Catering for Children at Parties
Choosing the food
Party food for children of any age should be colourful, fun and easy to eat, preferably with fingers.
Sweet or savoury?
Children are often drawn to sweet foods because they are more colourful, so make some novelty savoury foods to tempt them -the mini-kebabs or spiral sandwiches.
Avoid rich, creamy cakes and sticky icings at children’s parties. A simple sponge birthday cake with easy-to-roll fondant icing will be as effective and a lot less messy.
Avoid spicy foods, and strong tastes such as garlic. Most children prefer milder food.
Keep portions small enough for youngsters to manage. If very small children will be there, lay on some bite-sized foods.
Don’t forget the mothers
If mums are also invited, make sure there’s some adult food and drink for them too.
Party treats for children
Top a thin layer of bread or scone dough with slices of tomato, grated cheese, and a little diced bacon, ham or tuna. Bake on large trays and cut up into small squares when cooked.
Make a savoury cheese-flavoured biscuit dough and cut it into small animal shapes before baking. Most kitchen shops sell novelty biscuit cutters, including animal shapes.
Older children will enjoy tiny kebabs of ham, cheese, pineapple cubes and seedless grapes threaded onto cocktail sticks. Never serve cocktail sticks to small children.
Thaw out frozen shortcrust or puff pastry, cut it into strips, and wrap it in spirals around cocktail sausages. Bake in a hot oven for 15-20 minutes.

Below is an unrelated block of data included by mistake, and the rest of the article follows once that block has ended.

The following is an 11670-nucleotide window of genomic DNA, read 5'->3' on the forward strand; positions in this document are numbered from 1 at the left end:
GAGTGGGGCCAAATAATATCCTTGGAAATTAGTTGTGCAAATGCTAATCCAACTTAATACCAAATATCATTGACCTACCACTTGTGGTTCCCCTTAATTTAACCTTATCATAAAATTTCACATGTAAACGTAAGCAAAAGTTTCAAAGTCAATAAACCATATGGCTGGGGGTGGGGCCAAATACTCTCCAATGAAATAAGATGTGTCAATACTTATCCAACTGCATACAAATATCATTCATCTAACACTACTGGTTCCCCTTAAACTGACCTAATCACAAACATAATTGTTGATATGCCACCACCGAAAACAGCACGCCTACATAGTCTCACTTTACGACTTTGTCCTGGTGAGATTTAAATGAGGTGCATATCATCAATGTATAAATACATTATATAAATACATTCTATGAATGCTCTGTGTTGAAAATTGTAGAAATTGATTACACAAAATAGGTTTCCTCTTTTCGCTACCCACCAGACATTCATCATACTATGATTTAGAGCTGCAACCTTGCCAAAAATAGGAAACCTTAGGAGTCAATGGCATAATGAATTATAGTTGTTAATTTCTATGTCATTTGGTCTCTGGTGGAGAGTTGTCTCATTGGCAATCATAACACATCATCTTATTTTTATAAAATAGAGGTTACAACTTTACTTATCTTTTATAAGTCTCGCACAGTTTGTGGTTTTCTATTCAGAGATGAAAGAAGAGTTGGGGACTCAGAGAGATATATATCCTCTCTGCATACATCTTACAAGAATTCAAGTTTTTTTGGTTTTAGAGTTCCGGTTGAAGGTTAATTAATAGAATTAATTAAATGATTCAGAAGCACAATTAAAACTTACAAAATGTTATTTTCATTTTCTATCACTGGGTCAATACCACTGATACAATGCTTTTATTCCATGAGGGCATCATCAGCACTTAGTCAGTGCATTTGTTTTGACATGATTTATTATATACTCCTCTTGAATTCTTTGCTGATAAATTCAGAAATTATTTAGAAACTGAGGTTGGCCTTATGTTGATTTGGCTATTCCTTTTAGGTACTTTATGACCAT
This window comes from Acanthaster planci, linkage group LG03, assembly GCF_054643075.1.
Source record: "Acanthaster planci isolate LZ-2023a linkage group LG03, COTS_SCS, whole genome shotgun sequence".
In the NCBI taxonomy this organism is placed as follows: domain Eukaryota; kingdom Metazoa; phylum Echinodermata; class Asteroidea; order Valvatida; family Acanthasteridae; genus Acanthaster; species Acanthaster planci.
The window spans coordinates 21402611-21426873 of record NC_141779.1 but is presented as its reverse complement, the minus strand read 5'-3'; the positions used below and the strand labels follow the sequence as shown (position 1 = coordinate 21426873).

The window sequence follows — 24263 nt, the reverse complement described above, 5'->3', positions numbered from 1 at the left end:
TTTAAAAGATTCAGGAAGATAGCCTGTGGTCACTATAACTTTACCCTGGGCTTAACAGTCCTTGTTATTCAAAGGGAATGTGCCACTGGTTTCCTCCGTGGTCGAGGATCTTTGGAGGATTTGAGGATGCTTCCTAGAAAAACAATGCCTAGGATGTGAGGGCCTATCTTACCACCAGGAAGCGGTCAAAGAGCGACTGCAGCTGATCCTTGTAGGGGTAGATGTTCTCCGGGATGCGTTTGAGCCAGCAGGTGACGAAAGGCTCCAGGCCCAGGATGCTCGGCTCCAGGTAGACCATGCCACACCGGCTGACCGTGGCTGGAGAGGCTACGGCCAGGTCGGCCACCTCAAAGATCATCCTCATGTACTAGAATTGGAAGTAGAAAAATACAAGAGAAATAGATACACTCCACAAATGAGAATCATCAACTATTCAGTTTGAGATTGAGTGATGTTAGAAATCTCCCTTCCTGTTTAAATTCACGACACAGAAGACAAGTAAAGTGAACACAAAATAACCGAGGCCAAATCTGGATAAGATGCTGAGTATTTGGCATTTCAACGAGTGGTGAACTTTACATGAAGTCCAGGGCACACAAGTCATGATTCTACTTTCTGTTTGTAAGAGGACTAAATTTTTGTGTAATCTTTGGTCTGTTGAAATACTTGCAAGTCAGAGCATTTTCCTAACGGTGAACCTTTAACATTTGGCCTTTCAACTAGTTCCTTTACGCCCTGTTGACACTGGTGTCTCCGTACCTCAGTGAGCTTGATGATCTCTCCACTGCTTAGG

Make brown and white sandwiches with different fillings, cut into squares, and arrange on a serving plate to make a chequer-board. Or cut them into novelty shapes with biscuit cutters.
Cut bread into thin slices and spread with a variety of toppings. Roll up each slice like a small swiss roll and cut into rounds to give a spiral effect. Alternatively, cut a loaf of bread lengthways into slices, layer with different fillings and cut into fingers.
Decorating a children’s cake
Use coloured fondant icing to decorate a simple birthday cake for a child’s party. A clock face is a popular choice, with the hands pointing to four o’clock, for example, for a fourth birthday; or make a clown’s face with coconut for hair.
Simple dips of cream cheese, yoghurt or peanut butter are popular with children of all ages. If your children like them, add mild flavourings such as chopped chives or tomato sauce to the yoghurt or cream cheese. Serve with carrot, celery or other vegetable sticks for dipping. For a sweet dip, mix yoghurt and honey, and prepare pieces of fruit for dipping.
Make mini-sized burgers to serve in small party pittas. They’re much easier for small hands to grasp than full-sized buns.
Traffic light jellies
Set layers of red, orange and green jelly in tumblers, to make a traffic light pattern.
Melt 175g (6oz) chocolate and stir in 50-75g (2-3oz) breakfast cereal and a few pieces of dried chopped fruit. Spoon into paper cases and allow to set.
Serve colourful pure fruit juices topped up with fizzy mineral water, rather than sugary, artificial drinks. Add ice cubes with pieces of fruit frozen inside for fun.
For an individual touch, pipe children’s names onto savoury or sweet biscuits with cream cheese or icing.
Dip pieces of fruit into melted chocolate. Leave the stalk end uncoated for easy holding.